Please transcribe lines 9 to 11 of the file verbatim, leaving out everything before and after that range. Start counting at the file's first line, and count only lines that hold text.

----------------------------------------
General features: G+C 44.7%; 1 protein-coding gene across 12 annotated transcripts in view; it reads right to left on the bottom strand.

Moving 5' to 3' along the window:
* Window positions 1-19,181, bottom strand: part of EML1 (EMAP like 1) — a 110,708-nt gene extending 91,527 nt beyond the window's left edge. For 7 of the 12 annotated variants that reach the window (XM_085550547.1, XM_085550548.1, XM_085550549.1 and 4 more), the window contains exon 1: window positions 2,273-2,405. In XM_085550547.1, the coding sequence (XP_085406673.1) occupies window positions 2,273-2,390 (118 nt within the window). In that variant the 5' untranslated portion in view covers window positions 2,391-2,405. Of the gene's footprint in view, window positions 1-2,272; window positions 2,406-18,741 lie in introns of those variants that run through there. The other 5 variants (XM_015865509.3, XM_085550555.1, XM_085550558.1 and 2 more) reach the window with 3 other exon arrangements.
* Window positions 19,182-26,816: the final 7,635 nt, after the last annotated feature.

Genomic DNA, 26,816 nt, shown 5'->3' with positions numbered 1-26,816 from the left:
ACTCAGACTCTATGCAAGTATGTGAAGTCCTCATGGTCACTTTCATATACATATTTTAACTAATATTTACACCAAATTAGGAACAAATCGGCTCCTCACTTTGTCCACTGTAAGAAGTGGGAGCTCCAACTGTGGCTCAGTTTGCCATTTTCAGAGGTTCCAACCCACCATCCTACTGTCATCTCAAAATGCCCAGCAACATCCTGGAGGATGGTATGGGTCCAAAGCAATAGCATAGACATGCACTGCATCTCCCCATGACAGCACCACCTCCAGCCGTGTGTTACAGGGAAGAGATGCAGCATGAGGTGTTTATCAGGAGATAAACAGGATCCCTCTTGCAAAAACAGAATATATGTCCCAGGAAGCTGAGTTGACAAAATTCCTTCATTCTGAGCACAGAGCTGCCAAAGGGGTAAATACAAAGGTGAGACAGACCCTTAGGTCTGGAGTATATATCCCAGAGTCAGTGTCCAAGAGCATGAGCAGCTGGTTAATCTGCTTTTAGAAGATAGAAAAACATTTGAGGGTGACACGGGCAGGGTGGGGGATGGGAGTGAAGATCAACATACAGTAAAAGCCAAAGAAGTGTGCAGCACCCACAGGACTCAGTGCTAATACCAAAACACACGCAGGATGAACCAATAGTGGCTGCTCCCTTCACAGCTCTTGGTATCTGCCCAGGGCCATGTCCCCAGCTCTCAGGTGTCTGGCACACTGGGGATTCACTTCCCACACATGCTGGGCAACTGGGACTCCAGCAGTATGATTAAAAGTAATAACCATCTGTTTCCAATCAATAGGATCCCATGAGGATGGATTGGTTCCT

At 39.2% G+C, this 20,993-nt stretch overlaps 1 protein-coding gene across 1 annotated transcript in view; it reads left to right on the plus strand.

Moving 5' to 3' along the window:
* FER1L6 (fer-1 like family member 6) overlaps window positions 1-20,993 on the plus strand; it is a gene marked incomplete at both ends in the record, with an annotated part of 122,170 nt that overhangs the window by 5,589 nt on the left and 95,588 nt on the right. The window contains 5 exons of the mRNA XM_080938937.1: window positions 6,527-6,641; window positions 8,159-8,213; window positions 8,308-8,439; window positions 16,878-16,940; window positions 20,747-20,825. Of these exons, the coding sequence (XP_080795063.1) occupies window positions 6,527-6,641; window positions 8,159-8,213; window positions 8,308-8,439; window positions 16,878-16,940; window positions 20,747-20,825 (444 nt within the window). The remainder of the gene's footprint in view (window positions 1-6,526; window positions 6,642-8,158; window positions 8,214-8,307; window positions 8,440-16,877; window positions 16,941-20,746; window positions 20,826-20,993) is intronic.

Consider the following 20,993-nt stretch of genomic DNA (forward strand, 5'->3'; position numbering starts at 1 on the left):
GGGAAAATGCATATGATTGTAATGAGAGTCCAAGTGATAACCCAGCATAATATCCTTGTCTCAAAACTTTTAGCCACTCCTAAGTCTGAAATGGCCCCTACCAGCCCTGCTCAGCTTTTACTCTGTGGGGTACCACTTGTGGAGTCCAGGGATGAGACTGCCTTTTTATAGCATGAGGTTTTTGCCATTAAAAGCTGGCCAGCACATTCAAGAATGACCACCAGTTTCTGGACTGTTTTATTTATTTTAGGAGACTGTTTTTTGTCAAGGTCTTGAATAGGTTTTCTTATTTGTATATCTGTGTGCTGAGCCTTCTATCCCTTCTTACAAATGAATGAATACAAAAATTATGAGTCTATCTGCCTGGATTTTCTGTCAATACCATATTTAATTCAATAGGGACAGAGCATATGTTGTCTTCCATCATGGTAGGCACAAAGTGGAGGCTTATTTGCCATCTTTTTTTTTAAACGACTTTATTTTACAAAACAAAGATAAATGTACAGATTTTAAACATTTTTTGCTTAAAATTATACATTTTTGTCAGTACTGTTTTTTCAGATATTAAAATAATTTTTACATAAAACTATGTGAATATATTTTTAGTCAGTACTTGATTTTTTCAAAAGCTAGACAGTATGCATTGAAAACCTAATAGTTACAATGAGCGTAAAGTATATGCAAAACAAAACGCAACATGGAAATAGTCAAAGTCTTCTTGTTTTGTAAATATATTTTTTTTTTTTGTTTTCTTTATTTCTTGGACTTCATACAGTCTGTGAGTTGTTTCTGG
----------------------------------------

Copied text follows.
* FER1L6 (fer-1 like family member 6) overlaps window positions 1-20,993 on the plus strand; it is a gene marked incomplete at both ends in the record, with an annotated part of 122,170 nt that overhangs the window by 5,589 nt on the left and 95,588 nt on the right. The window contains 5 exons of the mRNA XM_080938937.1: window positions 6,527-6,641; window positions 8,159-8,213; window positions 8,308-8,439; window positions 16,878-16,940; window positions 20,747-20,825. Of these exons, the coding sequence (XP_080795063.1) occupies window positions 6,527-6,641; window positions 8,159-8,213; window positions 8,308-8,439; window positions 16,878-16,940; window positions 20,747-20,825 (444 nt within the window). The remainder of the gene's footprint in view (window positions 1-6,526; window positions 6,642-8,158; window positions 8,214-8,307; window positions 8,440-16,877; window positions 16,941-20,746; window positions 20,826-20,993) is intronic.

Consider the following 20,993-nt stretch of genomic DNA (forward strand, 5'->3'; position numbering starts at 1 on the left):
GGGAAAATGCATATGATTGTAATGAGAGTCCAAGTGATAACCCAGCATAATATCCTTGTCTCAAAACTTTTAGCCACTCCTAAGTCTGAAATGGCCCCTACCAGCCCTGCTCAGCTTTTACTCTGTGGGGTACCACTTGTGGAGTCCAGGGATGAGACTGCCTTTTTATAGCATGAGGTTTTTGCCATTAAAAGCTGGCCAGCACATTCAAGAATGACCACCAGTTTCTGGACTGTTTTATTTATTTTAGGAGACTGTTTTTTGTCAAGGTCTTGAATAGGTTTTCTTATTTGTATATCTGTGTGCTGAGCCTTCTATCCCTTCTTACAAATGAATGAATACAAAAATTATGAGTCTATCTGCCTGGATTTTCTGTCAATACCATATTTAATTCAATAGGGACAGAGCATATGTTGTCTTCCATCATGGTAGGCACAAAGTGGAGGCTTATTTGCCATCTTTTTTTTTAAACGACTTTATTTTACAAAACAAAGATAAATGTACAGATTTTAAACATTTTTTGCTTAAAATTATACATTTTTGTCAGTACTGTTTTTTCAGATATTAAAATAATTTTTACATAAAACTATGTGAATATATTTTTAGTCAGTACTTGATTTTTTCAAAAGCTAGACAGTATGCATTGAAAACCTAATAGTTACAATGAGCGTAAAGTATATGCAAAACAAAACGCAACATGGAAATAGTCAAAGTCTTCTTGTTTTGTAAATATATTTTTTTTTTTTGTTTTCTTTATTTCTTGGACTTCATACAGTCTGTGAGTTGTTTCTGG